Hezbollah and other opposition parties, for their part, point to their own public support. An equal number of demonstrators took to the streets on Dec. 1 to rally against the government, which the opposition says is little more than an American puppet. They want to see the Saniora government dissolved and are demanding greater veto powers within the Lebanese cabinet.
"There is a US scheme for dominance that uses power, occupation and sedition to achieve its aims," Mazraani told SPIEGEL ONLINE. "The US scheme against the region has many arenas and Lebanon is one of those."
The two sides also disagree on the creation of a UN tribunal to investigate and prosecute those behind the February 2005 murder of former Lebanese Prime Minister Rafik Hariri. Many suspect Syria may have been behind the assassination, and Hezbollah is virulently opposed to the tribunal. Indeed, the late November resignation of its ministers is seen as an attempt to block cabinet approval of the tribunal.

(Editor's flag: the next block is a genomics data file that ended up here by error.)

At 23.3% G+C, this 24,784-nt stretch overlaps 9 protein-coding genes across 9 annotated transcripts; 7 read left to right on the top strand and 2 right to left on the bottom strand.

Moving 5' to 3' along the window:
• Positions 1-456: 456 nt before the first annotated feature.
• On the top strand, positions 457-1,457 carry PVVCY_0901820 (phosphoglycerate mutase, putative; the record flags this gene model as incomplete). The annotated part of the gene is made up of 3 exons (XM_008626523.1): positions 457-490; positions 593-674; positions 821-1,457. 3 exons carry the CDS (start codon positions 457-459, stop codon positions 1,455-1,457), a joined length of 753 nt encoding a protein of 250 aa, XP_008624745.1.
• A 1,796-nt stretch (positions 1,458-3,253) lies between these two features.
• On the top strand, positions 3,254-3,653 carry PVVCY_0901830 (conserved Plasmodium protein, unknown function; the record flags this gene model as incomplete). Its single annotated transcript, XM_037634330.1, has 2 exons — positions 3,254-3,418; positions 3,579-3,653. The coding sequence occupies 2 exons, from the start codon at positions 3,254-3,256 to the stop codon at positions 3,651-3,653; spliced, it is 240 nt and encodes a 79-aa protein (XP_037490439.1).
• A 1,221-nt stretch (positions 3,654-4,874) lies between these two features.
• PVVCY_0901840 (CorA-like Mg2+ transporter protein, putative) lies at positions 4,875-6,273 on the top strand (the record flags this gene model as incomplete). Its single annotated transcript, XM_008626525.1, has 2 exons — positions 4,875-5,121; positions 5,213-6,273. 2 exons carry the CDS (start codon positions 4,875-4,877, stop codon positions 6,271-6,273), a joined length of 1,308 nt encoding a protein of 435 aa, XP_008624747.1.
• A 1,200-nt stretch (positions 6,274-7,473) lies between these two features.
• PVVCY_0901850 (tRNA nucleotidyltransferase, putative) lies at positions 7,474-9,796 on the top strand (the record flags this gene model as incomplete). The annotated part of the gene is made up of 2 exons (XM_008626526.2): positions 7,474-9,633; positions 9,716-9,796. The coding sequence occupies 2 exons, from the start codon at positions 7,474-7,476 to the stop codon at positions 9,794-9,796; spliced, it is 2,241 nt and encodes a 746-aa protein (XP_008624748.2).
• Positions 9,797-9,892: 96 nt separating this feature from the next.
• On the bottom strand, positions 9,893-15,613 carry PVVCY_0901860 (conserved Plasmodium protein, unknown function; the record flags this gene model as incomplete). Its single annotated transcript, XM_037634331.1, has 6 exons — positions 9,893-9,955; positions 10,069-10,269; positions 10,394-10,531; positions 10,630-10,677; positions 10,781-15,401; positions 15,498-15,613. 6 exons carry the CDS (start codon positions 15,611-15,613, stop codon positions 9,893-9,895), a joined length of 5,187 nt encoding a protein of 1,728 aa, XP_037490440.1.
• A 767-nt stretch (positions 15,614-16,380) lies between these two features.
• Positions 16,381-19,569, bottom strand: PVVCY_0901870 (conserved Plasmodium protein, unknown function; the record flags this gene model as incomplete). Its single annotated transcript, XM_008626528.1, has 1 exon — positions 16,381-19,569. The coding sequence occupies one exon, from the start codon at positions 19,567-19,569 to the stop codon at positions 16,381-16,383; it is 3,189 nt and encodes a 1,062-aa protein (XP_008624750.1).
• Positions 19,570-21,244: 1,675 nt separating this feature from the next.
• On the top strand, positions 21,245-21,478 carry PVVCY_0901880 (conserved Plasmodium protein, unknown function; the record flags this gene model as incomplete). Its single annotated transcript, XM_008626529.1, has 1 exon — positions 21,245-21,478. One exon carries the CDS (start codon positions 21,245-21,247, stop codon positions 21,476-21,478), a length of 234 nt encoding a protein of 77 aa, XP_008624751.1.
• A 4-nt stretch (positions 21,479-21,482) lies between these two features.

The Saniora government, though, approved creation of the tribunal -- and confirmed that approval on Tuesday after it was vetoed by pro-Syrian President Emile Lahoud. It now must be ratified by parliament, though the law-making body may delay addressing the issue until current tensions subside.
Arab League head Moussa is hoping to get the two sides to agree on a formula that would allow for the creation of a new representative cabinet. The plan sees expanding the government from its current 24 ministers to 30. The majority coalition would get 19 ministers and the opposition would get 10. One minister would be independent.